And to you

Dear woman,

Lovely creature

Warmly tucked

In my bed;

Here is the answer

To my riddle


I give to you


As a show of faith

And gratitude

For your eternal supply

Of love

And affection.

The answer

To the eternal question


And it will keep coming back

No matter how fast the globe orbits

No matter how many more planets

They discover

No matter how many formulas

They validate

The recurring answer

To our madness

To our problems

To our troubles and trials and tribulations

To our sadness and separations

The answer





Painted walls

Massive sculptures

ART produced by people

For people

And when you find that answer


This time

On your own

Only then

Will you understand

Its true meaning.


Be sure to check out my debut novel, A Road Away From Home, now available on Amazon and in paperback.

A Road Away From Home – Hanna Abi Akl

Writing Seminar

I walk into the room and there is a small table with four women sitting. The head organizer introduces me to them. They are all younger than me.

One of them is 22 and plays basketball for a local team. She suffers from speech problems. Another one is Armenian. She is 17 and fresh out of school with high ambitions of making it into law school. She has great big emerald-green eyes.

The last two are friends. They are 16, still in school, and sit next to each other with matching writing journals. I look at these women and they all have one thing in common: they have high aspirations in life. Two of them are still in school pursuing their education. The pretty Armenian girl has high hopes for a successful college run. The other harbors the ambition of becoming a professional basketball player and getting drafted abroad to play for a big team.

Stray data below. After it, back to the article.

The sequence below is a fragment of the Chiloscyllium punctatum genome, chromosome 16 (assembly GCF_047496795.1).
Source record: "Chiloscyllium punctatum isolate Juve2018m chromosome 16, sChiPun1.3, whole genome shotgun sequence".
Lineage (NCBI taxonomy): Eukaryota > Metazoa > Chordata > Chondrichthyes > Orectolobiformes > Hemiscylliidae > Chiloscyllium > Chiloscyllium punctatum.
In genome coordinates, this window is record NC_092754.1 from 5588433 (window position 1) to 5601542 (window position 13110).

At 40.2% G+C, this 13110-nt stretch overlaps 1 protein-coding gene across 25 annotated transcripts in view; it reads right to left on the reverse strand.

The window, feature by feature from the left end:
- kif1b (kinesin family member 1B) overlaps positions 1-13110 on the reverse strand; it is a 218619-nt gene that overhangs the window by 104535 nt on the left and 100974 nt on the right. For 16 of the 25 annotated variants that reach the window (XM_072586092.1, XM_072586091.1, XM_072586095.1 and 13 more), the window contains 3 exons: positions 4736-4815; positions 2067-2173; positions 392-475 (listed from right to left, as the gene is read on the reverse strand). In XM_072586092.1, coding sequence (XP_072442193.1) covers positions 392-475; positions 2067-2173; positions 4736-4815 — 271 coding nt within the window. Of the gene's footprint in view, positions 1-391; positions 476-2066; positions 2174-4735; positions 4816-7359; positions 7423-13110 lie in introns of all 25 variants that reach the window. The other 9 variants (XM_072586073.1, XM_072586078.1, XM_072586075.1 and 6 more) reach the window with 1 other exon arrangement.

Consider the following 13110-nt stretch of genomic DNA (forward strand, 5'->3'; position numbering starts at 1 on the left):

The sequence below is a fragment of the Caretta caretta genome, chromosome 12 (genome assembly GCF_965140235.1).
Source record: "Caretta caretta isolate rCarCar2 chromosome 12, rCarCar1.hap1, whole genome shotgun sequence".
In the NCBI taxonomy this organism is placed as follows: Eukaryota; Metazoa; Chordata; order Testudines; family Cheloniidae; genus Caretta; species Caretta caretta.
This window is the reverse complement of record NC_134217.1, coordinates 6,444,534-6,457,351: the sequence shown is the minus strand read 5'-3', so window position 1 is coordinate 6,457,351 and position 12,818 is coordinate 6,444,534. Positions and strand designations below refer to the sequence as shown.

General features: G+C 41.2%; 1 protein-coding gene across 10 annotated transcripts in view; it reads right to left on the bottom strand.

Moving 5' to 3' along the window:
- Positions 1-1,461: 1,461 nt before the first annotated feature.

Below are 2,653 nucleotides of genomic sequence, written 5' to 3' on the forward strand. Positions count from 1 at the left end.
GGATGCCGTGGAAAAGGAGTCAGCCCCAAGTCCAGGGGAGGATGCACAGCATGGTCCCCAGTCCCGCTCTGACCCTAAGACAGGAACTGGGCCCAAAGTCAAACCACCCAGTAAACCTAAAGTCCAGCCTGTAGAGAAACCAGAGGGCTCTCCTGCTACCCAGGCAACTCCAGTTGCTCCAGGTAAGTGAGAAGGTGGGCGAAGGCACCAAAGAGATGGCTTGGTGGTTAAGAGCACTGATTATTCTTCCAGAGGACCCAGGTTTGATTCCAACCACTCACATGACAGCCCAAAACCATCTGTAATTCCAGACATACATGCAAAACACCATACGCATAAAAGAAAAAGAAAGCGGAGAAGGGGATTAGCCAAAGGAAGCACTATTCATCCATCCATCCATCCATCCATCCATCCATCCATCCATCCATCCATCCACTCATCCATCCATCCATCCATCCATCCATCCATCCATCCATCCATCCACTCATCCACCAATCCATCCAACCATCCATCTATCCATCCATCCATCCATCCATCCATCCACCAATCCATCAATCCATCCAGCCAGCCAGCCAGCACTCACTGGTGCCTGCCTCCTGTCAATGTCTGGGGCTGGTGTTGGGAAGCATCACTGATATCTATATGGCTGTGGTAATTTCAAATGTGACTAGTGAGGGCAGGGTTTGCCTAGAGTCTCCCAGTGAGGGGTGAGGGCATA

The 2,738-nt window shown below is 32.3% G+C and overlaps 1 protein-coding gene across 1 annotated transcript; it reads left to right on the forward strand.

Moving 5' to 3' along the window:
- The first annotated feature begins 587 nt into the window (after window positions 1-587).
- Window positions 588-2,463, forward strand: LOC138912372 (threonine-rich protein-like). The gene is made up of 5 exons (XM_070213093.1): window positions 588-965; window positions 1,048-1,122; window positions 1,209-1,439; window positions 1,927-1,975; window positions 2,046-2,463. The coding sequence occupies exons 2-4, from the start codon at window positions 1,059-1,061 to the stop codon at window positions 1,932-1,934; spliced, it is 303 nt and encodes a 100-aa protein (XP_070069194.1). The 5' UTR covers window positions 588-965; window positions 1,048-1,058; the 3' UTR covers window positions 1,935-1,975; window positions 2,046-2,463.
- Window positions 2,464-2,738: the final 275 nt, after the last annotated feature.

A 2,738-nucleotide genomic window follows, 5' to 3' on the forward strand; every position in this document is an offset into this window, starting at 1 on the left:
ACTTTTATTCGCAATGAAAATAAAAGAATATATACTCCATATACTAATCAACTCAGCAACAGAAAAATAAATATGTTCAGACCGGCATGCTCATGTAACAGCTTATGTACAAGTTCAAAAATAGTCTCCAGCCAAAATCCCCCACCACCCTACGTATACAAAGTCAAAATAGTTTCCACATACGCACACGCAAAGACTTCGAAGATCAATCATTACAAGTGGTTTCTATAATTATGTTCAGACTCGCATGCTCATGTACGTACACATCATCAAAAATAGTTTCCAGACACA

I was the only one walking in carrying an American dream on my back: to make it exclusively as a writer. Here, in another Arab country or anywhere on the face of the planet. I had nothing else to gain or lose from the world.

That seemed to trouble them all as they gave me piercing looks – I felt I was being attacked by a flock of bats in a dark cave. Even the writing instructor seemed to have other (better?) things to do after giving the session.

So I went to the adjacent room, got a black coffee and joined the rest of them. I sat at the table’s edge while they sat at the other end aligned next to each other.

The instructor gave us an exercise: to write a story starting with the following words, ‘The door opens.’

We were timed for 5 minutes and the only rule to stay in the game was this: never stop writing. Never take your pen off the page. Well, I’ve been writing non-stop since I first got the call from the craft. I’ve been struck by the wand of the word and caught writing fever and now I need to strip the page from under my hands every time I need to attend another task or chore.

So I wrote: The door opens and I suddenly find myself inside a small room surrounded by four women. They were all younger than me. Two of them were Muslim and best friends coming from the same school. One was a chubby basketball player who had speech problems. The last one was an Armenian girl with beautiful green eyes and cherry-red lipstick.

I greeted them all, took the Armenian girl by the hand and led her to a corner. I shoved her body against the wall and started kissing her.

She begged me to stop.

I kept kissing her.

She pushed me away.

I kept kissing her.

I kept kissing her until

The timer sounded.

We stopped writing. We were asked to read what we wrote. I took my piece, got up, and headed for the open door while they all looked at me with curious eyes.

The door opens and I exit the building with a small paper half-crushed in my hand. The piece of paper contains a little bit of writing. I throw it away somewhere on the street and go looking for a bar to drink and forget the madness I just wrote.


Be sure to check out my debut novel, A Road Away From Home, now available on Amazon and in paperback.

A Road Away From Home – Hanna Abi Akl


Papa, not much has changed since you were gone. This old chap’s still sitting on the porch every afternoon with a whisky in his hand, drinking each glass in two gulps until his stomach starts hurting and he collapses on the tiled floor.